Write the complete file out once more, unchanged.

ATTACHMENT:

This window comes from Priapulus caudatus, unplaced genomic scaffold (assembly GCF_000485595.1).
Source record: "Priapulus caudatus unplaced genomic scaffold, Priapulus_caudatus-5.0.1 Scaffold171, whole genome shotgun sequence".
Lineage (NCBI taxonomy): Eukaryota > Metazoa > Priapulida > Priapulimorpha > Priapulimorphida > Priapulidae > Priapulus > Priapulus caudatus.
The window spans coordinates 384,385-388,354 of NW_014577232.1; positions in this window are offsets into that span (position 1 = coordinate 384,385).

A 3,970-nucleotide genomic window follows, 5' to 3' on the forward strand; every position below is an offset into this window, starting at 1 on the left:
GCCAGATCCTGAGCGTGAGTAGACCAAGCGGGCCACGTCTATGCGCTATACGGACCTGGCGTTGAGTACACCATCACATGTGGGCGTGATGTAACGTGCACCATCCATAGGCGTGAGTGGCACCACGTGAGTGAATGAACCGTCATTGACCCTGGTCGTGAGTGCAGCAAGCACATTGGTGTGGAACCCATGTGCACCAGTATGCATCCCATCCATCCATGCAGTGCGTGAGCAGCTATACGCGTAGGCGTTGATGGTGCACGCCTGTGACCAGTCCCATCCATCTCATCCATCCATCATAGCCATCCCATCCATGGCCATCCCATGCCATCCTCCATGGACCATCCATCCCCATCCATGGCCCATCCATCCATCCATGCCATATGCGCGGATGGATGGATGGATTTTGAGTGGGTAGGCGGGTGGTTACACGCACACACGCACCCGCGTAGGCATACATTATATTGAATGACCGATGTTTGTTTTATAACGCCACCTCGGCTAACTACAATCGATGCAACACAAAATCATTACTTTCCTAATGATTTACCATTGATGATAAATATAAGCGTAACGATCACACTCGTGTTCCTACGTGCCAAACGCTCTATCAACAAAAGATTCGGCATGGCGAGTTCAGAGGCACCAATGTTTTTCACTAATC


This window comes from Priapulus caudatus, unplaced genomic scaffold (assembly GCF_000485595.1).
Source record: "Priapulus caudatus unplaced genomic scaffold, Priapulus_caudatus-5.0.1 Scaffold171, whole genome shotgun sequence".
Lineage (NCBI taxonomy): Eukaryota > Metazoa > Priapulida > Priapulimorpha > Priapulimorphida > Priapulidae > Priapulus > Priapulus caudatus.
The window spans coordinates 384,385-388,354 of NW_014577232.1; positions in this window are offsets into that span (position 1 = coordinate 384,385).

A 3,970-nucleotide genomic window follows, 5' to 3' on the forward strand; every position below is an offset into this window, starting at 1 on the left:
GCCAGATCCTGAGCGTGAGTAGACCAAGCGGGCCACGTCTATGCGCTATACGGACCTGGCGTTGAGTACACCATCACATGTGGGCGTGATGTAACGTGCACCATCCATAGGCGTGAGTGGCACCACGTGAGTGAATGAACCGTCATTGACCCTGGTCGTGAGTGCAGCAAGCACATTGGTGTGGAACCCATGTGCACCAGTATGCATCCCATCCATCCATGCAGTGCGTGAGCAGCTATACGCGTAGGCGTTGATGGTGCACGCCTGTGACCAGTCCCATCCATCTCATCCATCCATCATAGCCATCCCATCCATGGCCATCCCATGCCATCCTCCATGGACCATCCATCCCCATCCATGGCCCATCCATCCATCCATGCCATATGCGCGGATGGATGGATGGATTTTGAGTGGGTAGGCGGGTGGTTACACGCACACACGCACCCGCGTAGGCATACATTATATTGAATGACCGATGTTTGTTTTATAACGCCACCTCGGCTAACTACAATCGATGCAACACAAAATCATTACTTTCCTAATGATTTACCATTGATGATAAATATAAGCGTAACGATCACACTCGTGTTCCTACGTGCCAAACGCTCTATCAACAAAAGATTCGGCATGGCGAGTTCAGAGGCACCAATGTTTTTCACTAATC